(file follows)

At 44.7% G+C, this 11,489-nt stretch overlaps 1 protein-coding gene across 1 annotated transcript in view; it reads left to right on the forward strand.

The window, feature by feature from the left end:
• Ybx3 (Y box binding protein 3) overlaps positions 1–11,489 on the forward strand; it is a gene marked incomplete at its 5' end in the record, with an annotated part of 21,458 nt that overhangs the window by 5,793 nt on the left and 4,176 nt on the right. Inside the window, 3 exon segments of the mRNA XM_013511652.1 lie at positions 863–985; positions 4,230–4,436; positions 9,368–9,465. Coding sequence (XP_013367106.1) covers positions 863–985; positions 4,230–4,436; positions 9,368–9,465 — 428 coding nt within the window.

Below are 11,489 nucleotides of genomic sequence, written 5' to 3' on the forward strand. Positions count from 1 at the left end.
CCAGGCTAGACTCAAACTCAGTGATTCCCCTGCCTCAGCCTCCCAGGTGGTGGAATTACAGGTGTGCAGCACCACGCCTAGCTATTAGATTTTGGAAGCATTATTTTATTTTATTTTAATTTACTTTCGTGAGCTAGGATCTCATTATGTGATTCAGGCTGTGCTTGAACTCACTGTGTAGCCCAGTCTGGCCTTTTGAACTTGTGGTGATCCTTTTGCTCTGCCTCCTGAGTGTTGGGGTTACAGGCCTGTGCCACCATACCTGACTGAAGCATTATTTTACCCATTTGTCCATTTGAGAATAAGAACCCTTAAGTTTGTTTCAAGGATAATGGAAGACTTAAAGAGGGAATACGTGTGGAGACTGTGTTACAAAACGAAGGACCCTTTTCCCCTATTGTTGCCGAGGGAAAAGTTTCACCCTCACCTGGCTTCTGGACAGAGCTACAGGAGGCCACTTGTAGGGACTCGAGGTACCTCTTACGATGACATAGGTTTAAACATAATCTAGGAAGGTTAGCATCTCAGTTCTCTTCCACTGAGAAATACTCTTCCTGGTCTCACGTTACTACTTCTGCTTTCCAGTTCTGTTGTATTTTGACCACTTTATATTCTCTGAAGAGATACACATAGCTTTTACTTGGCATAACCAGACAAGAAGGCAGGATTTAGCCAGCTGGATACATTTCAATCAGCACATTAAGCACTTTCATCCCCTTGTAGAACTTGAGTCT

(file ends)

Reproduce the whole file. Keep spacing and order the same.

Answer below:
At 44.7% G+C, this 11,489-nt stretch overlaps 1 protein-coding gene across 1 annotated transcript in view; it reads left to right on the forward strand.

The window, feature by feature from the left end:
• Ybx3 (Y box binding protein 3) overlaps positions 1–11,489 on the forward strand; it is a gene marked incomplete at its 5' end in the record, with an annotated part of 21,458 nt that overhangs the window by 5,793 nt on the left and 4,176 nt on the right. Inside the window, 3 exon segments of the mRNA XM_013511652.1 lie at positions 863–985; positions 4,230–4,436; positions 9,368–9,465. Coding sequence (XP_013367106.1) covers positions 863–985; positions 4,230–4,436; positions 9,368–9,465 — 428 coding nt within the window.

Below are 11,489 nucleotides of genomic sequence, written 5' to 3' on the forward strand. Positions count from 1 at the left end.
CCAGGCTAGACTCAAACTCAGTGATTCCCCTGCCTCAGCCTCCCAGGTGGTGGAATTACAGGTGTGCAGCACCACGCCTAGCTATTAGATTTTGGAAGCATTATTTTATTTTATTTTAATTTACTTTCGTGAGCTAGGATCTCATTATGTGATTCAGGCTGTGCTTGAACTCACTGTGTAGCCCAGTCTGGCCTTTTGAACTTGTGGTGATCCTTTTGCTCTGCCTCCTGAGTGTTGGGGTTACAGGCCTGTGCCACCATACCTGACTGAAGCATTATTTTACCCATTTGTCCATTTGAGAATAAGAACCCTTAAGTTTGTTTCAAGGATAATGGAAGACTTAAAGAGGGAATACGTGTGGAGACTGTGTTACAAAACGAAGGACCCTTTTCCCCTATTGTTGCCGAGGGAAAAGTTTCACCCTCACCTGGCTTCTGGACAGAGCTACAGGAGGCCACTTGTAGGGACTCGAGGTACCTCTTACGATGACATAGGTTTAAACATAATCTAGGAAGGTTAGCATCTCAGTTCTCTTCCACTGAGAAATACTCTTCCTGGTCTCACGTTACTACTTCTGCTTTCCAGTTCTGTTGTATTTTGACCACTTTATATTCTCTGAAGAGATACACATAGCTTTTACTTGGCATAACCAGACAAGAAGGCAGGATTTAGCCAGCTGGATACATTTCAATCAGCACATTAAGCACTTTCATCCCCTTGTAGAACTTGAGTCT